Sincerely,

Randy O'Malley

The knocking happened because I hung two fiddles too close together and didn't stabilize one before walking back to the bench.  My bad in the first place.  What the fiddles themselves actually did to make them knock against each other I can't say.  But I haven't seen any fractionals crawling around the shop so I deduce that the fiddles were not bumsen-ing.  

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3 hours ago, Julian Cossmann Cooke said:

The knocking happened because I hung two fiddles too close together and didn't stabilize one before walking back to the bench.  My bad in the first place.  What the fiddles themselves actually did to make them knock against each other I can't say.  But I haven't seen any fractionals crawling around the shop so I deduce that the fiddles were not bumsen-ing.  

Thanks for responding, Julian.

If propagation in your instruments is a concern then don't use hide glue made from rabbit skins. 

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I am finding out how delicate this local resin spirit varnish is as I fit the bridge feet.  Just add these to the touch-up list.  But I suspect others who may work on the instrument down the road will curse my name.  The experimentation with the right mix of ingredients continues.

An object lesson in the fact that the odds of one's hitting the right combination on the first, second, or even third try are long indeed.  Not that I needed to find that out for myself.  A conversation with Joe Robson already had informed my thinking.  Still, it is human nature to think maybe, just maybe, our own experience would be one of those rare exceptions to the rule.  Good thing my ego is not as fragile as my varnish!

IMG_20200214_115148_853.jpg

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On 10/8/2019 at 11:53 PM, jezzupe said:

If one wants to increase the abrasion and chip resistance of shellac,a"hard shellac' can be made by adding some sodium hydroxide and or Drano crystals 

Crytsal Drano should be much more effective than pure sodium hydroxide (aka lye) available from a paint store. 

WARNING Don't get either solution on dried shellac unless you want to dissolve the film.  If it gets on skin it will turn your flesh to soap (saponification). Have vinegar handy for a neutralizer.

According to the National Institutes of Health's Household Products Database, the crystal form of Drano is composed of:

After Drano crystals are added to water, the reaction works as follows:

  1. Aluminium reacts with lye: 2NaOH + 2Al + 2H2O → 3H2 + 2NaAlO2, although the exact species in solution may be NaAl(OH)4.[1] The release of hydrogen gas stirs the mixture and improves the interaction between the lye and the materials clogging the drain. It's possible that pressure may build up inside the pipe, causing the hot, caustic solution to spurt out of the drain.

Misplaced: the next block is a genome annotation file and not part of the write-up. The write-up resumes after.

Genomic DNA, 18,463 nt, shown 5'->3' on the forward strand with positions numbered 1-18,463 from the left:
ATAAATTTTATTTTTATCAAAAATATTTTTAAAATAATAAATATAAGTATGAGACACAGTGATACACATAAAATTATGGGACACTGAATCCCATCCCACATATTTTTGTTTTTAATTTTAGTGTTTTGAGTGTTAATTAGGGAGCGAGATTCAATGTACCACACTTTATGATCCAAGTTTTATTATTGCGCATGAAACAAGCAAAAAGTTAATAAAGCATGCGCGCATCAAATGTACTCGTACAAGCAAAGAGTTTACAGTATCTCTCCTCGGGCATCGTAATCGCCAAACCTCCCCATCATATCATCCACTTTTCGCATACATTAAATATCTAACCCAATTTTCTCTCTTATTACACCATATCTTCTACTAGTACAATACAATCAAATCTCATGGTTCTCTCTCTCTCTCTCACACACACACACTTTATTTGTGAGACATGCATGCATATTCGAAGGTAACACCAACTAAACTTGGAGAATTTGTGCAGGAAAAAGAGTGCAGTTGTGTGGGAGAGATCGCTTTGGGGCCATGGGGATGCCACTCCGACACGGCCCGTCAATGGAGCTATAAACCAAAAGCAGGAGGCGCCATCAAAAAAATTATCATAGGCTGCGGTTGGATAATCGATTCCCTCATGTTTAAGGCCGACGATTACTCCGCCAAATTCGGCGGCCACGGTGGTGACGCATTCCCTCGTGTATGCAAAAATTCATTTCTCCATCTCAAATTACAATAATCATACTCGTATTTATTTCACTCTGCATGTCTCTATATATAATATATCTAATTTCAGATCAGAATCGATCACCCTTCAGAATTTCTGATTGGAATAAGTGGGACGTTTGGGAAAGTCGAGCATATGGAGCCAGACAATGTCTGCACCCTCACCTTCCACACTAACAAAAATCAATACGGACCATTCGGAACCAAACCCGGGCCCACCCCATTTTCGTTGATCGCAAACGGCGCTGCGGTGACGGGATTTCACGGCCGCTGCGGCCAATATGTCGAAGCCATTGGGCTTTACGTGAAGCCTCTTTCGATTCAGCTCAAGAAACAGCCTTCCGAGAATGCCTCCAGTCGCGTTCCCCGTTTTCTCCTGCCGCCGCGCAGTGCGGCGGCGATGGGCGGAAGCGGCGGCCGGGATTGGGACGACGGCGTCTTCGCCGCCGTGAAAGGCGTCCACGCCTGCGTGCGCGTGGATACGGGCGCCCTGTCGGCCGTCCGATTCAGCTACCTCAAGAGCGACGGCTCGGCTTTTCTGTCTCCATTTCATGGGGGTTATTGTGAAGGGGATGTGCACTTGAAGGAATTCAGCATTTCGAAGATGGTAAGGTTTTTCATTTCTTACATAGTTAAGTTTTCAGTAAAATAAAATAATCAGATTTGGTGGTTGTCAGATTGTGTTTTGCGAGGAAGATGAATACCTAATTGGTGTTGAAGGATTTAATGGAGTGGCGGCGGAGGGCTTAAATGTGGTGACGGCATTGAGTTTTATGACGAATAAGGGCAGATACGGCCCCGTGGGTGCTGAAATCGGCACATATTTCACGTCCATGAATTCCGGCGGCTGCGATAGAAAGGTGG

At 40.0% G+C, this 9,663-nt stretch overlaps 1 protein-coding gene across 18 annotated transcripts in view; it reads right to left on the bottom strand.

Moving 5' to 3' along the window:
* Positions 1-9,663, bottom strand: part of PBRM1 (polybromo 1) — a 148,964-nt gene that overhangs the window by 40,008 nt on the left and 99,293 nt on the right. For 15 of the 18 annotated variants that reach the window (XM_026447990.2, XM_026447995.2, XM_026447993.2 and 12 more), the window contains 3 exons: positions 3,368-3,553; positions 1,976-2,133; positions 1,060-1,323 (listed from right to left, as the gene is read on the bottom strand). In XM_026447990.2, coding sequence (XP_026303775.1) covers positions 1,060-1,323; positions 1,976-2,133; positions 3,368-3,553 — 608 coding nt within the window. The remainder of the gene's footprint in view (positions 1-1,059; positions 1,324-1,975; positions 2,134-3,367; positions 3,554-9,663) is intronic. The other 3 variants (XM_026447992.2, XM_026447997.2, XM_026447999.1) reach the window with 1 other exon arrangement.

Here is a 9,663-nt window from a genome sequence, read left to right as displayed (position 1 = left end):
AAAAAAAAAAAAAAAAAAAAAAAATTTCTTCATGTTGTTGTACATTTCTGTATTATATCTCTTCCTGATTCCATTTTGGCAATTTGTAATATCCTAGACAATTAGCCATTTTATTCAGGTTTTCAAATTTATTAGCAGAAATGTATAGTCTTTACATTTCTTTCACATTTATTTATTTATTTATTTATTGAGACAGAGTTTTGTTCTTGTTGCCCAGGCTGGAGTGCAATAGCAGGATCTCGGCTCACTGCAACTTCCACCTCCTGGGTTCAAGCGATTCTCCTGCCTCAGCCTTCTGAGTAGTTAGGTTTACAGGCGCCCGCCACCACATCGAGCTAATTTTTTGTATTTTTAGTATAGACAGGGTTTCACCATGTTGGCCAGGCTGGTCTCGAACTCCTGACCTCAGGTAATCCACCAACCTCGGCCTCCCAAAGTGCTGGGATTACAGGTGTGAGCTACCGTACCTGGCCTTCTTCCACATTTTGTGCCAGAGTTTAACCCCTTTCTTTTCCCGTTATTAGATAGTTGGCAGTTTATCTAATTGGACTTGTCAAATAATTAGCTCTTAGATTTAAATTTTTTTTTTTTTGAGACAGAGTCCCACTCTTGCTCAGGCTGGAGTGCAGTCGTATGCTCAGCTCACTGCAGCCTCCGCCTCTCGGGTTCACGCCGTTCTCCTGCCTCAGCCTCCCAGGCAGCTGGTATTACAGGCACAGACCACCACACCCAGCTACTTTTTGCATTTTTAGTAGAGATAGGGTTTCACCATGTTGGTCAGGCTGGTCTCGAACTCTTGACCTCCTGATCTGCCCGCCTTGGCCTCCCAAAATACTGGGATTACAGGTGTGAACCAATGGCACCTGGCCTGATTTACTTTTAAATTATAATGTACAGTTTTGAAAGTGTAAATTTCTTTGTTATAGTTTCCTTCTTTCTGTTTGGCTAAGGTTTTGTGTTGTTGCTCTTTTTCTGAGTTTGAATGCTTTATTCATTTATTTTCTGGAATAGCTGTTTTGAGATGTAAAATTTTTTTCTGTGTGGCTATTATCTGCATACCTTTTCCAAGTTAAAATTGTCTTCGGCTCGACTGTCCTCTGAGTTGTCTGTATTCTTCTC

2. Sodium nitrate reacts with hydrogen gas: Na+ + NO3- + 4H2 → NaOH + NH3 + 2H2O. This removes hydrogen, which poses a fire and explosion hazard and produces ammonia, which is also capable of decomposing organic material, albeit less aggressively than lye. The sodium hydroxide (lye) is consumed by further action of the first reaction.

Aluminum Oxide is one the hardest substances known to woman and man. It is used to polish and sharpen hardened steel.  Any particles in suspension might also act to brighten the shellac film (for this I defer to a Chemist).

Randy O'Malley, with help from wikipedia

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The last time I bought a can of drain cleaner I was able to find a brand that was just lye, but that was a while ago. In Drano the aluminum shards are visible, which is why I went brand shopping.

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OK, so I mixed up some 1704 for kicks, with 55 grams of seedlac, and 200 ml alcohol.  I added 2 grams of gum elemi, and let it dissolve for several weeks, mixing often.  Then heated to boiling and filtered.  Nice stuff!  There is one surprise, that the consistency has turned out like slightly thickened gravy, like corn-starch was used!  It gets runny when heated, but it's a bit goopy at room temp.  It is very brushable, but just not anything like the 'spirit varnishes' I've purchased before.  A completely different animal!  What's up, is this bad, good or indifferent?  Was there too much elemi?

In a way I like it, as it doesn't run, and allows a bit of rebrushing as it doesn't dry instantly.  The only down-side seems to be that it is a bit matte finish, and I have to be careful not to leave brush strokes.  Anyone with comments? I've used oil varnishes on recent instruments, so my experience is limited.

Thanks?

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I think this is quite typical of 1704, the culprit is the high wax content of the seedlac, I don't think the elemi that you put could be responsible, in the original recipe there is much more, 7.5 g per 45 g seedlac. In the original recipe there is also 9 ml of spike oil (Lavendula spica) which could improve the consistency a little, but I would not advise you to use it because in my experience it can give many problems of drying and hardening, perhaps only a few drops might help brushability. I haven't used the 1704 for many years (decades) anymore but used it in the early years. For the quantities that I have indicated, the original recipe includes 180 ml (143 g) of alcohol (Fiorini-Sacconi recipe found in the Weisshaar book)

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3 hours ago, Davide Sora said:

but I would not advise you to use it because in my experience it can give many problems of drying and hardening

Thanks Davide, my experience exactly.  I don't include spike lavender in any varnish anymore.  Others may have different experience...